FIG. 2B is a plan view of a display device display screen on which an original and reconstructed images are reproduced;
FIG. 3 is a flow chart of a process executable on a digital computer scoring the fidelity of reconstructed images to original images;
FIG. 4 is a flow chart of a process for scoring a segment in a reconstructed image for displacement and shape;
FIG. 5 is a flow chart of a process for scoring a segment for fidelity to texture;
FIG. 6 is a flow chart of a process for scoring a segment for fidelity to texture;
FIG. 7 is a flow chart of a process for scoring a segment for fidelity to texture; and
FIG. 8 is a flow chart of a process for scoring a segment or image for fidelity to color and luminance.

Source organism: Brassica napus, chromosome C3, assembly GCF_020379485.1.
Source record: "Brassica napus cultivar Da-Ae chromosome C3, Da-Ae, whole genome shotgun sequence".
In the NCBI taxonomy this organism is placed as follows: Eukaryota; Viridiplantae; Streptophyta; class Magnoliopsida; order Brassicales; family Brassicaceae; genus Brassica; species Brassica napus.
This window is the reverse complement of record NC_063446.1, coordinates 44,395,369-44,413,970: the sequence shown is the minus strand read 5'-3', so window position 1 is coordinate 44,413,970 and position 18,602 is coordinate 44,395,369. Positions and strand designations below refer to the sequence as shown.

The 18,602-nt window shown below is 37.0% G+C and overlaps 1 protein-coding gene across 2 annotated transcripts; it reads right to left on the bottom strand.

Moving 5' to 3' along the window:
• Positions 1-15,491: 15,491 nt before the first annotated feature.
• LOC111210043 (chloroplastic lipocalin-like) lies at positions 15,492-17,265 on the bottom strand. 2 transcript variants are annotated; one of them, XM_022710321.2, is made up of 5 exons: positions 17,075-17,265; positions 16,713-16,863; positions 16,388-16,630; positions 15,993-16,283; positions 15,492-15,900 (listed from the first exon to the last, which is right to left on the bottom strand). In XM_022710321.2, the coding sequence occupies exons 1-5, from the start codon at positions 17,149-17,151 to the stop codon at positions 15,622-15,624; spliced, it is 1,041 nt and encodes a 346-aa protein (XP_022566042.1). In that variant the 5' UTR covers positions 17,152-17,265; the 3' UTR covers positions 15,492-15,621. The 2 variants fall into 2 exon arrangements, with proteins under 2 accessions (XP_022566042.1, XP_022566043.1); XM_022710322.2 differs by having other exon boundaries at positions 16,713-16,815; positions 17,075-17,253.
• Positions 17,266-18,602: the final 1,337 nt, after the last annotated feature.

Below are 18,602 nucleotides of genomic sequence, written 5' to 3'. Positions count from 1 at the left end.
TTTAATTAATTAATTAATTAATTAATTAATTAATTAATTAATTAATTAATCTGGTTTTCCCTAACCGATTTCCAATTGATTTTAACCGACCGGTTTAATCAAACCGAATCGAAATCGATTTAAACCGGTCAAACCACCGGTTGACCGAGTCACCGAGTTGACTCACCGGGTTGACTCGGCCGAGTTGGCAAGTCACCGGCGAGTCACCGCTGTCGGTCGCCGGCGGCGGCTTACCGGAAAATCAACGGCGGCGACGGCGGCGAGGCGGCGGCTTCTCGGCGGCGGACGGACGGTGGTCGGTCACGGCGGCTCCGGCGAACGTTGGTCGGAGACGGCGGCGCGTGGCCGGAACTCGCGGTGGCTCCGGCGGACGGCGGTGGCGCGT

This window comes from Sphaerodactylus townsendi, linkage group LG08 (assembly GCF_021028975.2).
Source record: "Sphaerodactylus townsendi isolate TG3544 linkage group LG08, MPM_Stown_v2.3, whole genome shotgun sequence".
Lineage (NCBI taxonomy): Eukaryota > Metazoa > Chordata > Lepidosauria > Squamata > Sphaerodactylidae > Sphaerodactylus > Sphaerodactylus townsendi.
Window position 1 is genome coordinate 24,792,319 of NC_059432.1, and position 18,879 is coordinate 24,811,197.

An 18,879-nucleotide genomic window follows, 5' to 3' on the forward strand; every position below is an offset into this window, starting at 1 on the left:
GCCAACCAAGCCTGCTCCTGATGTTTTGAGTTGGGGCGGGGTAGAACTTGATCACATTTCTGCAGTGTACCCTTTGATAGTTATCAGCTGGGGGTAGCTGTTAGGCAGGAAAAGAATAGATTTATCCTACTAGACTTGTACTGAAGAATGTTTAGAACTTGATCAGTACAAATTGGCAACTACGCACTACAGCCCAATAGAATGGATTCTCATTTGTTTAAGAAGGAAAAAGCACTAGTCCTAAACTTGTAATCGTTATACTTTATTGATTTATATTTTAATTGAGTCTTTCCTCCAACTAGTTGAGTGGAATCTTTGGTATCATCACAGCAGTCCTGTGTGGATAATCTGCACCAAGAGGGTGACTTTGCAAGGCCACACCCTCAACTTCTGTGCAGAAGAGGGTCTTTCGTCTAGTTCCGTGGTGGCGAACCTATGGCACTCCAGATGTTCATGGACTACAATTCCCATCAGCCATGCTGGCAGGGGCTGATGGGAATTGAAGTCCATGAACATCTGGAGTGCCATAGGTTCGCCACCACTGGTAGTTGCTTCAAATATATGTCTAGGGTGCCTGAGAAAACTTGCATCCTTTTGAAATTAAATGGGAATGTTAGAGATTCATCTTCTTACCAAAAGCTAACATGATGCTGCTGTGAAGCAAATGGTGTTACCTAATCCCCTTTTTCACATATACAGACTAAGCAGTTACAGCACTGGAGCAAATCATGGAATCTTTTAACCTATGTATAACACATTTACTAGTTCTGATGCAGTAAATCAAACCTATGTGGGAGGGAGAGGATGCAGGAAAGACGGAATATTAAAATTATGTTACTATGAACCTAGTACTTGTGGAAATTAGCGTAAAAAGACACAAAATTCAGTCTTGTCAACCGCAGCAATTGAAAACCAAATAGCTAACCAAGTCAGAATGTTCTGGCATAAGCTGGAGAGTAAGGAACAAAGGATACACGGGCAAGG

With reference now to the figures and particular with reference to FIG. 1, there is depicted a high level flow chart illustrating the capture, digitization, compression and reconstruction of an image (represented as steps 102, 104 and 106). Prior to decompression and reconstruction in step 106, an image may be transmitted over a transmission channel or stored in a storage device. The particulars of the compression technique are not important to the method of the invention and may in fact be unknown. The scoring of the reproduced image against the captured and digitized image occurs at step 108. Thus the method is an evaluation of the compression technique used, not one measuring the quality of the capture process for an image.